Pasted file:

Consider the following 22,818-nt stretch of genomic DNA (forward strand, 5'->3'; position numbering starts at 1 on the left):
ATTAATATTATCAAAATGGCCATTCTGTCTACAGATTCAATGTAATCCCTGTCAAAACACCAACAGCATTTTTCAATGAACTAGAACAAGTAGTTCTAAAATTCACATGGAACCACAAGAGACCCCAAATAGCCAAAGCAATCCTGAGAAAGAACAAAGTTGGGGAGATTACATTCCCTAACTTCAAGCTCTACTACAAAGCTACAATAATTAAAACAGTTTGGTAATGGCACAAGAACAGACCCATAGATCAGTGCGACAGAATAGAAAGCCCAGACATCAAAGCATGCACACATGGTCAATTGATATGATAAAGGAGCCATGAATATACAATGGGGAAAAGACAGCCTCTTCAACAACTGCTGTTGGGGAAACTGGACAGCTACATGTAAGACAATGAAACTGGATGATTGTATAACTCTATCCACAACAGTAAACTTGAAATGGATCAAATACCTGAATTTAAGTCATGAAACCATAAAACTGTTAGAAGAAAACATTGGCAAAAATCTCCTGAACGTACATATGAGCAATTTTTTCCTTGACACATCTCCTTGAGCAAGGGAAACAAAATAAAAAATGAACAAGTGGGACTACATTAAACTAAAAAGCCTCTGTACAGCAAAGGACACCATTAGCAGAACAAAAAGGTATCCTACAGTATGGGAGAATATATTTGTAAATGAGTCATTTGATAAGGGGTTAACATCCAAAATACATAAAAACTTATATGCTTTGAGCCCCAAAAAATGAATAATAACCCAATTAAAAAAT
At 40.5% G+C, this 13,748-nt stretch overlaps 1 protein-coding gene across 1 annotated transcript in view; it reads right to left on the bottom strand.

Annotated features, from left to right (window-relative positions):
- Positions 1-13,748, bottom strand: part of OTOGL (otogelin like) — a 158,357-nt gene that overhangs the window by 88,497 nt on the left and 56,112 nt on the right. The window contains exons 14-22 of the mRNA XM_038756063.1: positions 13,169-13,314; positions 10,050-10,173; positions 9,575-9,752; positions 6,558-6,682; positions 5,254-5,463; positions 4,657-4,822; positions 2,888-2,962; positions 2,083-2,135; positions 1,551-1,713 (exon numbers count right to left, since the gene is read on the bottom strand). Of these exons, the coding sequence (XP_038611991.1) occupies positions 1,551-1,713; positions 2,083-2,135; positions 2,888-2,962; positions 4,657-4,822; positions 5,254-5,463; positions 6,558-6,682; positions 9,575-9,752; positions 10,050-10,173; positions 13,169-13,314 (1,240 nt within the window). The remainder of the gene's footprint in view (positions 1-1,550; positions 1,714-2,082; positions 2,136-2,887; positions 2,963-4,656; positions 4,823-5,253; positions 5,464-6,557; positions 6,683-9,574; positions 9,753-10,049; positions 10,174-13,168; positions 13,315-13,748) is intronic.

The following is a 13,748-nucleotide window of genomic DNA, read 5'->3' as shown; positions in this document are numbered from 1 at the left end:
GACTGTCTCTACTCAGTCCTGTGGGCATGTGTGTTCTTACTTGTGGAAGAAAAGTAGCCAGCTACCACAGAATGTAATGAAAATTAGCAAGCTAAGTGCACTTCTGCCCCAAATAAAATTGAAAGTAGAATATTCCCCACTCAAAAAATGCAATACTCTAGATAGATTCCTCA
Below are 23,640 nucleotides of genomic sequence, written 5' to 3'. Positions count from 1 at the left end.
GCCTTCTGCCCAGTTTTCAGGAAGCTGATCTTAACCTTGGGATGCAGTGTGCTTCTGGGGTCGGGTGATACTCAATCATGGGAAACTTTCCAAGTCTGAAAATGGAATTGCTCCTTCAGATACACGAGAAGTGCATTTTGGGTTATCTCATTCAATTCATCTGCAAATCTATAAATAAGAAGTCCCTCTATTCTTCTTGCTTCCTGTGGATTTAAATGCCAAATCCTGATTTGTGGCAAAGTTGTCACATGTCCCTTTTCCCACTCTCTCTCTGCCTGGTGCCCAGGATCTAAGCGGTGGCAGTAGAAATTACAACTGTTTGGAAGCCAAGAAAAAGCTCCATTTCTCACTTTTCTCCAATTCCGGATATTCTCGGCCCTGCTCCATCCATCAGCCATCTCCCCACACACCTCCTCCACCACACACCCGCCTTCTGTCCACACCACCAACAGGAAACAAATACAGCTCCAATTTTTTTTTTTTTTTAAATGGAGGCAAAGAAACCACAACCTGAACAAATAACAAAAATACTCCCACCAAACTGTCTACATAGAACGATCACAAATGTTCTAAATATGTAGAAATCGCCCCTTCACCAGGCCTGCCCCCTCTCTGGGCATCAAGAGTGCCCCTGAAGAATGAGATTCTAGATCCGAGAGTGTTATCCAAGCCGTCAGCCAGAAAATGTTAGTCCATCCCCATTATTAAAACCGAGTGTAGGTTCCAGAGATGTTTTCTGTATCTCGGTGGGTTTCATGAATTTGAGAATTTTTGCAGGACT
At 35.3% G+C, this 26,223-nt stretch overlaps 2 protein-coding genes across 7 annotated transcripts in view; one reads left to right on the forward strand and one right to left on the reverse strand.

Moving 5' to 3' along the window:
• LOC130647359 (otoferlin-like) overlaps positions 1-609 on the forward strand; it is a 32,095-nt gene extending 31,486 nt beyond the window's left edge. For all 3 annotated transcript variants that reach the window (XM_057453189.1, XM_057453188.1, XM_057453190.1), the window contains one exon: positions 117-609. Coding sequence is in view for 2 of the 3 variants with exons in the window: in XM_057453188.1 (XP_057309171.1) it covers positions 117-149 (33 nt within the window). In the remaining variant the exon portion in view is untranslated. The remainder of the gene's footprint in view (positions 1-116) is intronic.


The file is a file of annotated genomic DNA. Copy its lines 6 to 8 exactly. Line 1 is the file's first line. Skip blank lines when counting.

The following is a 13,748-nucleotide window of genomic DNA, read 5'->3' as shown; positions in this document are numbered from 1 at the left end:
GACTGTCTCTACTCAGTCCTGTGGGCATGTGTGTTCTTACTTGTGGAAGAAAAGTAGCCAGCTACCACAGAATGTAATGAAAATTAGCAAGCTAAGTGCACTTCTGCCCCAAATAAAATTGAAAGTAGAATATTCCCCACTCAAAAAATGCAATACTCTAGATAGATTCCTCA
Below are 23,640 nucleotides of genomic sequence, written 5' to 3'. Positions count from 1 at the left end.